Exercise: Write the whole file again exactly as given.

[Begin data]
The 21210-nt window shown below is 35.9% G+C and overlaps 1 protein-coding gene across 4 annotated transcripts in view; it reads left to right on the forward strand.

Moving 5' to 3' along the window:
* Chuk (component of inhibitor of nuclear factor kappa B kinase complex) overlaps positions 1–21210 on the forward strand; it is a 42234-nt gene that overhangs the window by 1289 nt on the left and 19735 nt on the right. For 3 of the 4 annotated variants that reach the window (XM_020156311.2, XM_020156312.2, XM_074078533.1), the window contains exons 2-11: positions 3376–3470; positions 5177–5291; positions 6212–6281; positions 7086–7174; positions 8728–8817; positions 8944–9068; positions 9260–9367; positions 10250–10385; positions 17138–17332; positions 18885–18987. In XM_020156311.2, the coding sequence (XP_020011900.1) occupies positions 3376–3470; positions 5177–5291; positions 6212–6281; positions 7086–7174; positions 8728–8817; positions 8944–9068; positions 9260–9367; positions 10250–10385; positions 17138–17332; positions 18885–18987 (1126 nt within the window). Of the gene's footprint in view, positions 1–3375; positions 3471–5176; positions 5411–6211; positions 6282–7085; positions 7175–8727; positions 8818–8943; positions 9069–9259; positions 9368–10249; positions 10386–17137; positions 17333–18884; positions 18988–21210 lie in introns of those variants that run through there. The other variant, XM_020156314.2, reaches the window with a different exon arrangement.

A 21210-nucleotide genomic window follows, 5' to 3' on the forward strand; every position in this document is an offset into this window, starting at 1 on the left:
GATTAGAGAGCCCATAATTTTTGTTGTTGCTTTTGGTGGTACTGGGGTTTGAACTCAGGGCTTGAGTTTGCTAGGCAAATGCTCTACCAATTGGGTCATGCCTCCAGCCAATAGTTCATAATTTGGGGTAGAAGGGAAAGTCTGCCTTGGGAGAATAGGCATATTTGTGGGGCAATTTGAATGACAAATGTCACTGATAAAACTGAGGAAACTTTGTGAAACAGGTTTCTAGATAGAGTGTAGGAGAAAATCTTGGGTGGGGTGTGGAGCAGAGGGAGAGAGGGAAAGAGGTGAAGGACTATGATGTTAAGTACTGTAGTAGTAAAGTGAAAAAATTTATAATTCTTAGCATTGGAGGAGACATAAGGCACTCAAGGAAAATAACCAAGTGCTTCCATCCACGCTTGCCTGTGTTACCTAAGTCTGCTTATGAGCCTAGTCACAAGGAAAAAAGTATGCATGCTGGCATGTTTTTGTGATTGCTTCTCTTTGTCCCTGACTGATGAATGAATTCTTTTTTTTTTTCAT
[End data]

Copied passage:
The 21210-nt window shown below is 35.9% G+C and overlaps 1 protein-coding gene across 4 annotated transcripts in view; it reads left to right on the forward strand.

Moving 5' to 3' along the window:
* Chuk (component of inhibitor of nuclear factor kappa B kinase complex) overlaps positions 1–21210 on the forward strand; it is a 42234-nt gene that overhangs the window by 1289 nt on the left and 19735 nt on the right. For 3 of the 4 annotated variants that reach the window (XM_020156311.2, XM_020156312.2, XM_074078533.1), the window contains exons 2-11: positions 3376–3470; positions 5177–5291; positions 6212–6281; positions 7086–7174; positions 8728–8817; positions 8944–9068; positions 9260–9367; positions 10250–10385; positions 17138–17332; positions 18885–18987. In XM_020156311.2, the coding sequence (XP_020011900.1) occupies positions 3376–3470; positions 5177–5291; positions 6212–6281; positions 7086–7174; positions 8728–8817; positions 8944–9068; positions 9260–9367; positions 10250–10385; positions 17138–17332; positions 18885–18987 (1126 nt within the window). Of the gene's footprint in view, positions 1–3375; positions 3471–5176; positions 5411–6211; positions 6282–7085; positions 7175–8727; positions 8818–8943; positions 9069–9259; positions 9368–10249; positions 10386–17137; positions 17333–18884; positions 18988–21210 lie in introns of those variants that run through there. The other variant, XM_020156314.2, reaches the window with a different exon arrangement.

A 21210-nucleotide genomic window follows, 5' to 3' on the forward strand; every position in this document is an offset into this window, starting at 1 on the left:
GATTAGAGAGCCCATAATTTTTGTTGTTGCTTTTGGTGGTACTGGGGTTTGAACTCAGGGCTTGAGTTTGCTAGGCAAATGCTCTACCAATTGGGTCATGCCTCCAGCCAATAGTTCATAATTTGGGGTAGAAGGGAAAGTCTGCCTTGGGAGAATAGGCATATTTGTGGGGCAATTTGAATGACAAATGTCACTGATAAAACTGAGGAAACTTTGTGAAACAGGTTTCTAGATAGAGTGTAGGAGAAAATCTTGGGTGGGGTGTGGAGCAGAGGGAGAGAGGGAAAGAGGTGAAGGACTATGATGTTAAGTACTGTAGTAGTAAAGTGAAAAAATTTATAATTCTTAGCATTGGAGGAGACATAAGGCACTCAAGGAAAATAACCAAGTGCTTCCATCCACGCTTGCCTGTGTTACCTAAGTCTGCTTATGAGCCTAGTCACAAGGAAAAAAGTATGCATGCTGGCATGTTTTTGTGATTGCTTCTCTTTGTCCCTGACTGATGAATGAATTCTTTTTTTTTTTCAT